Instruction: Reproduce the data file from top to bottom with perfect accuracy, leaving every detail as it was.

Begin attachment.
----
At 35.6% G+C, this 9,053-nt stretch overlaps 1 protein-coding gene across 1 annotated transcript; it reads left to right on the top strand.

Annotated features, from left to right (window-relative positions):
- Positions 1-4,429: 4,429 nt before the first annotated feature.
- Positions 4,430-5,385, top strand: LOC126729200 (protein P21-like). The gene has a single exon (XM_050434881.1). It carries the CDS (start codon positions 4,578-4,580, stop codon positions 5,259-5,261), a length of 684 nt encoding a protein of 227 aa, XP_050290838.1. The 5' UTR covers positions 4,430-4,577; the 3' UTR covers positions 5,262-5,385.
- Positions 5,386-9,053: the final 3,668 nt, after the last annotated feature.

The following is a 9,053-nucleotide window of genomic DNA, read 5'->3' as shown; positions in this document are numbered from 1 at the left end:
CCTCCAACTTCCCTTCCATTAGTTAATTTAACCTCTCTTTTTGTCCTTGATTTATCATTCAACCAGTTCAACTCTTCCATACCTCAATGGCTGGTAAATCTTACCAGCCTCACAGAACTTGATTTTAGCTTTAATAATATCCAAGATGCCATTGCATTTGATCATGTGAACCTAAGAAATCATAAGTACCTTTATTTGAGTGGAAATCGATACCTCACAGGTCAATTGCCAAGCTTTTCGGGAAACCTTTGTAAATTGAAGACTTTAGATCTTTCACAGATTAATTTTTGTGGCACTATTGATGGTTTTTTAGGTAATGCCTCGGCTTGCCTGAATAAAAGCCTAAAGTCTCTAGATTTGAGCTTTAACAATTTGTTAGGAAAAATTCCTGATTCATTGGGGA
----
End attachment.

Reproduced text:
At 35.6% G+C, this 9,053-nt stretch overlaps 1 protein-coding gene across 1 annotated transcript; it reads left to right on the top strand.

Annotated features, from left to right (window-relative positions):
- Positions 1-4,429: 4,429 nt before the first annotated feature.
- Positions 4,430-5,385, top strand: LOC126729200 (protein P21-like). The gene has a single exon (XM_050434881.1). It carries the CDS (start codon positions 4,578-4,580, stop codon positions 5,259-5,261), a length of 684 nt encoding a protein of 227 aa, XP_050290838.1. The 5' UTR covers positions 4,430-4,577; the 3' UTR covers positions 5,262-5,385.
- Positions 5,386-9,053: the final 3,668 nt, after the last annotated feature.

The following is a 9,053-nucleotide window of genomic DNA, read 5'->3' as shown; positions in this document are numbered from 1 at the left end:
CCTCCAACTTCCCTTCCATTAGTTAATTTAACCTCTCTTTTTGTCCTTGATTTATCATTCAACCAGTTCAACTCTTCCATACCTCAATGGCTGGTAAATCTTACCAGCCTCACAGAACTTGATTTTAGCTTTAATAATATCCAAGATGCCATTGCATTTGATCATGTGAACCTAAGAAATCATAAGTACCTTTATTTGAGTGGAAATCGATACCTCACAGGTCAATTGCCAAGCTTTTCGGGAAACCTTTGTAAATTGAAGACTTTAGATCTTTCACAGATTAATTTTTGTGGCACTATTGATGGTTTTTTAGGTAATGCCTCGGCTTGCCTGAATAAAAGCCTAAAGTCTCTAGATTTGAGCTTTAACAATTTGTTAGGAAAAATTCCTGATTCATTGGGGA